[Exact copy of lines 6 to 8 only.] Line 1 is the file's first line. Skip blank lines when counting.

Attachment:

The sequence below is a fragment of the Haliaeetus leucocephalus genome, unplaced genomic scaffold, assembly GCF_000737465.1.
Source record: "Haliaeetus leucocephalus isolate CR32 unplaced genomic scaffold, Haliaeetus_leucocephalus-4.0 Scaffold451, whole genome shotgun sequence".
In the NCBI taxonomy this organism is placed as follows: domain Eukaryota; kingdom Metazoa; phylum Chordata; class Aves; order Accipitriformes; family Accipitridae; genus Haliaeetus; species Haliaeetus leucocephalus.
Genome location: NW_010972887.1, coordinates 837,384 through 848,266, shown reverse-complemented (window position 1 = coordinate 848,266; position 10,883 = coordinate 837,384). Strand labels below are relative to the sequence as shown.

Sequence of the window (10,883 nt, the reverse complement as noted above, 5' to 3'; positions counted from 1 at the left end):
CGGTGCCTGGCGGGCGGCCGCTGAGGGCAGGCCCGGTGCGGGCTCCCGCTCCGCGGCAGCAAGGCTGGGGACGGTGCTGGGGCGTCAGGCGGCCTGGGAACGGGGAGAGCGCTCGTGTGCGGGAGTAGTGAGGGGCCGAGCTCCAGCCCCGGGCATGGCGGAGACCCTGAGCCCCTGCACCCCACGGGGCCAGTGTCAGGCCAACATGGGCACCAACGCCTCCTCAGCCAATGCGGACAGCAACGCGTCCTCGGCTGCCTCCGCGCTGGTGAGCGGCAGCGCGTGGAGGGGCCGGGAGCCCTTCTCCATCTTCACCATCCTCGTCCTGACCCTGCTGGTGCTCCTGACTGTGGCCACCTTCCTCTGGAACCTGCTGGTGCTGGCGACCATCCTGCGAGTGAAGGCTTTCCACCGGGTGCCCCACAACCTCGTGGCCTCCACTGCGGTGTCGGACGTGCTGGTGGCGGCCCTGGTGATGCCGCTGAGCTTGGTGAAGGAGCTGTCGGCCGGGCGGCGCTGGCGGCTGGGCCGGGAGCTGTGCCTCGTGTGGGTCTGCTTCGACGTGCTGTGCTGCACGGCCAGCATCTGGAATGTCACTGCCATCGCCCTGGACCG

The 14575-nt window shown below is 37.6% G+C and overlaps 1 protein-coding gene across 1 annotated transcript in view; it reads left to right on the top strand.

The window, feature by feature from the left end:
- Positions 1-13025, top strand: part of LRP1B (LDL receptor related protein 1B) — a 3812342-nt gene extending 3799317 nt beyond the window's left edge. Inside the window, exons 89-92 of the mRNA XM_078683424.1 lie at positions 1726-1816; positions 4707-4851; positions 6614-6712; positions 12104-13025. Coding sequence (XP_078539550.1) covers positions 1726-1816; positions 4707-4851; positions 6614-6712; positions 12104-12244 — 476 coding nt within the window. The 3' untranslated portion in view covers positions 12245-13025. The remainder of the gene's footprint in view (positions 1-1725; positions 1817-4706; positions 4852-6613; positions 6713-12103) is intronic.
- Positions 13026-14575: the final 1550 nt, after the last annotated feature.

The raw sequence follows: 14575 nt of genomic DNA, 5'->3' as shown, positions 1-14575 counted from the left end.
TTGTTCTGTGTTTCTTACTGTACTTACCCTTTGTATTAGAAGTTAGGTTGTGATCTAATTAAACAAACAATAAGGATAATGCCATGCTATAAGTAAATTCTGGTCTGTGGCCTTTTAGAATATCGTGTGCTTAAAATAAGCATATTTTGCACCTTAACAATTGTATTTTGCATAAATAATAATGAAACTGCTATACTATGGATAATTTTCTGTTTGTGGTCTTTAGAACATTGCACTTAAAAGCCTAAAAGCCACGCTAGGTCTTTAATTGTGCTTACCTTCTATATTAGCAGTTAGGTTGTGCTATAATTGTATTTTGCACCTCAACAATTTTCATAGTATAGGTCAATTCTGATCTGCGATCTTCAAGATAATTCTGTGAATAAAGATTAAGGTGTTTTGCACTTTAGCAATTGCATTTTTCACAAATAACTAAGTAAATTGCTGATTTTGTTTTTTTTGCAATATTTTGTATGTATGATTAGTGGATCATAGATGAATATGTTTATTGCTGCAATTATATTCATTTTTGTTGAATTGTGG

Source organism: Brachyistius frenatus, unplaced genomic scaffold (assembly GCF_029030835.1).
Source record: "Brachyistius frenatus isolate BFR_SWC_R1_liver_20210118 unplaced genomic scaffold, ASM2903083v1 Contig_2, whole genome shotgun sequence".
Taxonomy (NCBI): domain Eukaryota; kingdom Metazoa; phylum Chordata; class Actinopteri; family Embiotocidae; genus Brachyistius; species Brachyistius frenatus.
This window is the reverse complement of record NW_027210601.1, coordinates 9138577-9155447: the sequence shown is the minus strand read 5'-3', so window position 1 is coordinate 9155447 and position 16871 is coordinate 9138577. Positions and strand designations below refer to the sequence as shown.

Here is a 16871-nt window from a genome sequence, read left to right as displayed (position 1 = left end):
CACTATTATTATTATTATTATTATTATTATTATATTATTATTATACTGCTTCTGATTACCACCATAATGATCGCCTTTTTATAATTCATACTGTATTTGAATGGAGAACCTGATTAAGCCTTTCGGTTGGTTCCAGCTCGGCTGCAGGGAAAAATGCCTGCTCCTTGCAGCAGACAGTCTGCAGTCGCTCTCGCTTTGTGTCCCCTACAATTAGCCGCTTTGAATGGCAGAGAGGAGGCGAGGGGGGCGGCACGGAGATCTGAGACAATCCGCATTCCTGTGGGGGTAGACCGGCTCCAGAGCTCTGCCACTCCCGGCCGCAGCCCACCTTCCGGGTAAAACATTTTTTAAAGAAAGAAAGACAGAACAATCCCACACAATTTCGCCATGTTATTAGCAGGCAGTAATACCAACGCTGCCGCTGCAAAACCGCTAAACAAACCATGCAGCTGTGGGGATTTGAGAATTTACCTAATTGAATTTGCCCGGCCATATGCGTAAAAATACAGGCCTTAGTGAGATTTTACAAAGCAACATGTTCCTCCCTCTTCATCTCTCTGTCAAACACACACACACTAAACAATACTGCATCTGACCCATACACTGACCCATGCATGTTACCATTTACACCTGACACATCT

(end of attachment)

CGGTGCCTGGCGGGCGGCCGCTGAGGGCAGGCCCGGTGCGGGCTCCCGCTCCGCGGCAGCAAGGCTGGGGACGGTGCTGGGGCGTCAGGCGGCCTGGGAACGGGGAGAGCGCTCGTGTGCGGGAGTAGTGAGGGGCCGAGCTCCAGCCCCGGGCATGGCGGAGACCCTGAGCCCCTGCACCCCACGGGGCCAGTGTCAGGCCAACATGGGCACCAACGCCTCCTCAGCCAATGCGGACAGCAACGCGTCCTCGGCTGCCTCCGCGCTGGTGAGCGGCAGCGCGTGGAGGGGCCGGGAGCCCTTCTCCATCTTCACCATCCTCGTCCTGACCCTGCTGGTGCTCCTGACTGTGGCCACCTTCCTCTGGAACCTGCTGGTGCTGGCGACCATCCTGCGAGTGAAGGCTTTCCACCGGGTGCCCCACAACCTCGTGGCCTCCACTGCGGTGTCGGACGTGCTGGTGGCGGCCCTGGTGATGCCGCTGAGCTTGGTGAAGGAGCTGTCGGCCGGGCGGCGCTGGCGGCTGGGCCGGGAGCTGTGCCTCGTGTGGGTCTGCTTCGACGTGCTGTGCTGCACGGCCAGCATCTGGAATGTCACTGCCATCGCCCTGGACCG

The 14575-nt window shown below is 37.6% G+C and overlaps 1 protein-coding gene across 1 annotated transcript in view; it reads left to right on the top strand.

The window, feature by feature from the left end: